Muscle weakness can also lead to shoulder impingement. The rotator cuff muscles function to hold the humerus in correct alignment in the joint as the arm is raised and if they become weak or atrophied, this alignment can be lost. Injuries to the rotator cuff muscles or tears in the tendon can also lead to muscle weakness so these two conditions are commonly found together. Weakness of the shoulder blade muscles can also cause impingement when weak muscles fail to hold the shoulder blades in correct position during overhead movement.
Shoulder impingement can be successfully managed with non-surgical treatment including physical therapy. If untreated, impingement can develop into bursitis, where the tissues in the shoulder joint become irritated and inflamed. If impingement is caused by friction between bone spurs and the rotator cuff tendons, repetitive motion can damage the rotator cuff tendons which can require surgical interventions.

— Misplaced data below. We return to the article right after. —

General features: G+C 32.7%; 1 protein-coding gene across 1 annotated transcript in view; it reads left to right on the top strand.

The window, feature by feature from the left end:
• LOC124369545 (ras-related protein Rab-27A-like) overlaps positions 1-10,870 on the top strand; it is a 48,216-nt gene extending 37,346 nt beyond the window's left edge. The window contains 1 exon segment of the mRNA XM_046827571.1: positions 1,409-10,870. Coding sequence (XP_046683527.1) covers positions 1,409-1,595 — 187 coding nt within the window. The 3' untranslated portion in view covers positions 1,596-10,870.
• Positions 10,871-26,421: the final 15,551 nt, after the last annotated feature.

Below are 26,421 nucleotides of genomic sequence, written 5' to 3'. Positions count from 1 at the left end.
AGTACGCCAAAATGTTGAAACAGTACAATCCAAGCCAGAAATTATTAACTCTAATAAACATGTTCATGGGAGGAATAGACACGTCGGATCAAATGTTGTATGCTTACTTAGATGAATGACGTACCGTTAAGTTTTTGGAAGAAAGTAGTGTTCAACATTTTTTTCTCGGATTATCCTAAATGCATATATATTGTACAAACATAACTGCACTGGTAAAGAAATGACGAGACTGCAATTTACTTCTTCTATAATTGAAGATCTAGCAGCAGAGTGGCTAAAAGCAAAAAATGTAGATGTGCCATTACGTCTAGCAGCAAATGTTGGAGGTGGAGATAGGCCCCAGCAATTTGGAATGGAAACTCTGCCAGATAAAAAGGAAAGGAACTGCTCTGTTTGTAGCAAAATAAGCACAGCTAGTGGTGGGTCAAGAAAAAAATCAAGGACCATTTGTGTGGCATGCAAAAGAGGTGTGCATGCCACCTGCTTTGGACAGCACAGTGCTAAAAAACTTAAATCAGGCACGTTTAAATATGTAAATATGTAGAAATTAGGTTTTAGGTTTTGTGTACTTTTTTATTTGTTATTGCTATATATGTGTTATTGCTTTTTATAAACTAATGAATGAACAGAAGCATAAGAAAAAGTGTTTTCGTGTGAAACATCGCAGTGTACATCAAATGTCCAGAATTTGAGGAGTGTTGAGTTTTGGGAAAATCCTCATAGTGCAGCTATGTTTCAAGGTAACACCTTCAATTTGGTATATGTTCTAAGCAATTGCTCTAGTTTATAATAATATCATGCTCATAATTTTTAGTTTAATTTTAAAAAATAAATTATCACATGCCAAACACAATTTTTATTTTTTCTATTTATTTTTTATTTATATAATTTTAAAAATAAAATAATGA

Surgical interventions for shoulder impingement include arthroscopic procedures to increase space in the shoulder joint including smoothing bone spurs and partially removing sections of the joint to increase space. Damaged rotator cuff tendons can also be repaired allowing for improved muscle function during overhead motion.
Sharp pain in the top of the shoulder with overhead movement or aching in the shoulder when laying on the shoulder at night should be evaluated by an orthopaedic specialist who will identify the cause of the problem and differentiate between impingement, rotator cuff injury, frozen shoulder and other disorders of the shoulder. Early identification is key to successful treatment and the prevention of surgical intervention.